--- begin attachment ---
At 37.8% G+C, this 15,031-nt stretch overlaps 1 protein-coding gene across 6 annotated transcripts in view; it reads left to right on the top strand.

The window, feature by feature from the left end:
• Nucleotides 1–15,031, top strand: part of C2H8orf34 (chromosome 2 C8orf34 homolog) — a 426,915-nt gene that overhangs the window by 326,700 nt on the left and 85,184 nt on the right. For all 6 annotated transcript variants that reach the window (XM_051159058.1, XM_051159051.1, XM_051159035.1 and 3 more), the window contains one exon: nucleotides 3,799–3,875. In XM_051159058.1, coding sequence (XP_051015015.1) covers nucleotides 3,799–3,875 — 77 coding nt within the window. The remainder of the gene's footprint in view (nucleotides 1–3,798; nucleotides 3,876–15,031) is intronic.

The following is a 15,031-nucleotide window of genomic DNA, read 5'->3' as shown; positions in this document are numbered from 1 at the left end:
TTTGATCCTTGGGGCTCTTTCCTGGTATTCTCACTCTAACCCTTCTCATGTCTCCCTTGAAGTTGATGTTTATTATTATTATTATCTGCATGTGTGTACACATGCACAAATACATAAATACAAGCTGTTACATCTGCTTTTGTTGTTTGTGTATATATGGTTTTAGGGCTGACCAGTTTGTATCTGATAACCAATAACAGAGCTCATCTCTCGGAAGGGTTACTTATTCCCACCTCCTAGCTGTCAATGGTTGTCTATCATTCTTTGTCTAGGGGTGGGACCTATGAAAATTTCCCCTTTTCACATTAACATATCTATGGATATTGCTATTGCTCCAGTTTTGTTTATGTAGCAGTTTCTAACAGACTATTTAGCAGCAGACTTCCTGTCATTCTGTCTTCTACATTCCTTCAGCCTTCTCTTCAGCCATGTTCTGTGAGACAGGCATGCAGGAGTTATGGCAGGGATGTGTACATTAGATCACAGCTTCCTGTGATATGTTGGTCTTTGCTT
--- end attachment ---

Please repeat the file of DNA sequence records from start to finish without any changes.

At 37.8% G+C, this 15,031-nt stretch overlaps 1 protein-coding gene across 6 annotated transcripts in view; it reads left to right on the top strand.

The window, feature by feature from the left end:
• Nucleotides 1–15,031, top strand: part of C2H8orf34 (chromosome 2 C8orf34 homolog) — a 426,915-nt gene that overhangs the window by 326,700 nt on the left and 85,184 nt on the right. For all 6 annotated transcript variants that reach the window (XM_051159058.1, XM_051159051.1, XM_051159035.1 and 3 more), the window contains one exon: nucleotides 3,799–3,875. In XM_051159058.1, coding sequence (XP_051015015.1) covers nucleotides 3,799–3,875 — 77 coding nt within the window. The remainder of the gene's footprint in view (nucleotides 1–3,798; nucleotides 3,876–15,031) is intronic.

The following is a 15,031-nucleotide window of genomic DNA, read 5'->3' as shown; positions in this document are numbered from 1 at the left end:
TTTGATCCTTGGGGCTCTTTCCTGGTATTCTCACTCTAACCCTTCTCATGTCTCCCTTGAAGTTGATGTTTATTATTATTATTATCTGCATGTGTGTACACATGCACAAATACATAAATACAAGCTGTTACATCTGCTTTTGTTGTTTGTGTATATATGGTTTTAGGGCTGACCAGTTTGTATCTGATAACCAATAACAGAGCTCATCTCTCGGAAGGGTTACTTATTCCCACCTCCTAGCTGTCAATGGTTGTCTATCATTCTTTGTCTAGGGGTGGGACCTATGAAAATTTCCCCTTTTCACATTAACATATCTATGGATATTGCTATTGCTCCAGTTTTGTTTATGTAGCAGTTTCTAACAGACTATTTAGCAGCAGACTTCCTGTCATTCTGTCTTCTACATTCCTTCAGCCTTCTCTTCAGCCATGTTCTGTGAGACAGGCATGCAGGAGTTATGGCAGGGATGTGTACATTAGATCACAGCTTCCTGTGATATGTTGGTCTTTGCTT